Use the personality of the opposition. The easiest way to adjust difficulty is to either focus fire on a single PC or spread the damage out. Particularly in the heroic tier, few PCs can stand up against concentrated fire; this is particularly true if the enemy coordinates, delays their actions, and all go immediately after the leader has gone. Conversely, most fights will go far better for the PCs if the monsters aren't focused, because there's little chance a PC will drop before the leader can do something about it.
In order to make this work, your NPCs and monsters need to have personality, because your players need to believe that they'd change tactics. In your specific case, I'd start talking about overconfidence -- actually give the players a window into the minds of the enemy. It's all smoke and mirrors, of course, because you determine what the enemy is thinking, but that's roleplaying for you.
For example: "Oh, he thinks they've got this in the bag, he's going to go for the individual glory and try and take down that pesky mage in the back all by himself." And then the goblin peels off from the pack and heads for the mage. Now the paladin's not facing as much incoming damage, and he has a better chance to survive.
It's helpful to set this up ahead of time. From the start of a fight, I'll generally be talking about what the enemies are thinking. I'll have them picking fights with specific PCs, and so on. That makes it easier for the players to accept it when the motivations change.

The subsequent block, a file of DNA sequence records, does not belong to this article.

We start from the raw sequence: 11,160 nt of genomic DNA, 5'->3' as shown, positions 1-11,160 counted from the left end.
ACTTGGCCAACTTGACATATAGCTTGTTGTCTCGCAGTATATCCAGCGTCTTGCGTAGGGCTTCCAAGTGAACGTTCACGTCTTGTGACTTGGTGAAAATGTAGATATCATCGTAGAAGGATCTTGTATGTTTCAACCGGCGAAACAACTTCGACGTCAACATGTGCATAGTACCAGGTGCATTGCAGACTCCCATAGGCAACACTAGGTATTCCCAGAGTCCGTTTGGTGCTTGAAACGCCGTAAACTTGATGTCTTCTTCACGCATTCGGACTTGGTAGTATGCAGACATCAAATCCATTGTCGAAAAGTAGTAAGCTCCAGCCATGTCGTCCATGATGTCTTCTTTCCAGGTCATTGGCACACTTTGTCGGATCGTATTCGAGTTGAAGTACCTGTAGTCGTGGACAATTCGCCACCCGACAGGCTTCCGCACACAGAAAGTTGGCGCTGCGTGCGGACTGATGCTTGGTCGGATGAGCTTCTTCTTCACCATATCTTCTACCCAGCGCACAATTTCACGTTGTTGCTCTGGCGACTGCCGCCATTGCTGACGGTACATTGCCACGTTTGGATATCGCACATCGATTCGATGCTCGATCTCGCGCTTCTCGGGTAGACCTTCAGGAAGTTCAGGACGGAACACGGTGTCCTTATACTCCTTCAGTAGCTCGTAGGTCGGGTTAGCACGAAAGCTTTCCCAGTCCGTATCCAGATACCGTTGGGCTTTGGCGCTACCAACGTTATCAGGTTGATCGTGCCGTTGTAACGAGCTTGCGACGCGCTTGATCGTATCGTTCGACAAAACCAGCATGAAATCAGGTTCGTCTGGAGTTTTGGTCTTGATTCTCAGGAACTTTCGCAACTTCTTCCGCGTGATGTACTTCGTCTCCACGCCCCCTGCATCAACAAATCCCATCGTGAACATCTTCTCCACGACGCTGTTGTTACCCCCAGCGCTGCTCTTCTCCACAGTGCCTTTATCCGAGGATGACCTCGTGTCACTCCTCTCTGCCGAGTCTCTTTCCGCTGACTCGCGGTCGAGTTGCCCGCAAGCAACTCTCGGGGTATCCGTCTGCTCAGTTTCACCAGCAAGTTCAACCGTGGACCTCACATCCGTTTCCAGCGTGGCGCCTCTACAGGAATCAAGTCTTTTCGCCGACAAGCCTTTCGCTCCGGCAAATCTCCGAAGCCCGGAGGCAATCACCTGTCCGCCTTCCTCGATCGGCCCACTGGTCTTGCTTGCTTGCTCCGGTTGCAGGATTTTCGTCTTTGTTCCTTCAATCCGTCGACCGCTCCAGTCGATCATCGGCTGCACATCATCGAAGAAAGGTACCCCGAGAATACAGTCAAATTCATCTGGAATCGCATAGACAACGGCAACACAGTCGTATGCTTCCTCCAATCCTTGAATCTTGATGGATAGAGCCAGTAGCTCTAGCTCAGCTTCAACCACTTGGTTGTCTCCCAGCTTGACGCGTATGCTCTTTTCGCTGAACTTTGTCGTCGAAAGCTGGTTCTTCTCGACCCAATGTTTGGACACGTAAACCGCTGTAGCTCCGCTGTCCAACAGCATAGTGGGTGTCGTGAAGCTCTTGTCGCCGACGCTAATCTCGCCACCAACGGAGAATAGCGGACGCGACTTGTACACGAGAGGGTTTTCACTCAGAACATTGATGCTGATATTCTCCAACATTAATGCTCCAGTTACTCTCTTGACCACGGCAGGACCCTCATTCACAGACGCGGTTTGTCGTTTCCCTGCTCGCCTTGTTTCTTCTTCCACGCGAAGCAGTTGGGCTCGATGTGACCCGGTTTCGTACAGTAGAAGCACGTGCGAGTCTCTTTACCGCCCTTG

If you don't provide the explanation, it won't seem real. If you do, it'll make sense to your players and they'll buy into it.
Along these lines, note that it's easier to crank the difficulty up than it is to dial it down. It's more believable that the enemy will get desperate and fight harder than it is to believe they'll get cocky and fight less hard. Overall, you should use both techniques, but lean towards spreading damage around a bit at first and dialing it into a specific PC later on.
The other easy trick for making things tougher: bring in another wave of enemies. Again, this is easier than arbitrarily deciding that a bunch of enemies will flee the field, particularly if they're winning.
Finally, don't shy away from death, because it doesn't have to be death. PCs do tend to have to run sometimes -- in the Dungeon Master's Guide, this is specifically mentioned. They don't have to win every fight. If they lose, think about why the monsters would take them prisoner or leave their bodies there. This can spawn much more interesting roleplay than a simple victory... and once they've had the relief of waking up rather than dying once, they're more likely to believe that their enemies can defeat them. And that'll make it feel realer when they don't.